Suzanne Tobias

June 7, 2012

Making the bed every day helps straighten life’s wrinkles

I believe in making the bed.

I believe in making the bed.

My husband and I don’t have a fancy bed or linens made of the finest Egyptian cotton.

The bed itself and its arrangement of sheets, comforter and pillows have remained pretty much the same for 15 years. We opt for cozy flannel in the winter and cool cotton in the summer. But other than that, our bed is our bed. Plain and simple and consistent.

And every morning, I make the bed.

Something about that one simple task — pulling the sheets up, tucking them in, smoothing the bedspread, arranging the pillows — starts my day with a sense of satisfaction and empowerment. For that split-second after I make the bed, as I gaze upon its pillow-fluffed splendor, I truly believe I can do anything.

I could, for instance, fold and put away that mountain of clothes on the bedside chair.

I could clean the makeup and toothpaste splatters off my bathroom sink.

I could vacuum the dog hair.

I could make a steaming hot breakfast of eggs, bacon, pancakes and hash browns.

I could jog.

I don’t end up doing any of those things, of course. Not most days.

But I make the bed.

Every few years, I’m so sick with a flu that I can barely get up. Even those days, after a trip to the bathroom or a hurried shower, I force myself to straighten the bed as best I can.

I put the pillows in their usual arrangement — too many for my husband, who believes bed-making shouldn’t feel like working on a loading dock — and I carefully lie back down atop the bedspread as if taking a nap. It helps distinguish day from night, creates order from chaos and, I think, aids healing.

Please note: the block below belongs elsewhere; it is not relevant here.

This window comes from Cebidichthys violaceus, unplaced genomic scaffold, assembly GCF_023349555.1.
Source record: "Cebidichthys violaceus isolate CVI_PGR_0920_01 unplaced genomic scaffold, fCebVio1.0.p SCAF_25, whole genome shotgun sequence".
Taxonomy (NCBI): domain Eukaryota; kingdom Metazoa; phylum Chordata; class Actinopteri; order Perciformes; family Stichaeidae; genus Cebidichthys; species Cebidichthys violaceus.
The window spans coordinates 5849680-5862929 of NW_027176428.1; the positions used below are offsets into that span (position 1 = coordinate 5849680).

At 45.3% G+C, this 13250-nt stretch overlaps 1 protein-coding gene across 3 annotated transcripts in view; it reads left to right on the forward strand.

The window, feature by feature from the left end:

Sometimes I leave the house before my husband gets up, so I can’t make our bed in the morning. Instead, I make it as soon as I return, even if it’s only minutes before bedtime.

Randy shakes his head when that happens, but he doesn’t argue. He knows it feels better to collapse into a freshly made bed, to imagine for a second that you’re in a posh hotel. (Minus chocolates on the pillow, because the dogs would get those.)

Small gestures make a big difference.

I don’t demand that my children make their beds every day, but I tout the practice the way Fly Lady champions a shiny kitchen sink.

“There. Isn’t that nice?” I’ll say after helping Jack smooth the denim comforter on his bottom bunk. “It makes the whole room look better.”

He looks at me sideways, as if any minute I’ll break into a house-keeping song like Mary Poppins. But I’m not that way. I require made beds only if we’re expecting visitors or when my kids have the nerve to say they’re bored. Otherwise I let them rule their rooms, and I try not to turn my compulsions into theirs.

In her best-selling book, “The Happiness Project,” Gretchen Rubin supports the idea of simple resolutions — and making your bed.

“Especially if you’re feeling overwhelmed, picking one little task to improve your situation, and doing it regularly, can help you regain a sense of self-mastery,” Rubin writes.

So often, especially with kids and teens in the house, tranquility seems impossible. Life is crazy, cluttered. We crave order and calm, but solutions aren’t always easy.

But making the bed — that’s quick. It’s simple. It’s one tiny thing I can do every day to bring peace to my world. And that’s a great place to start.

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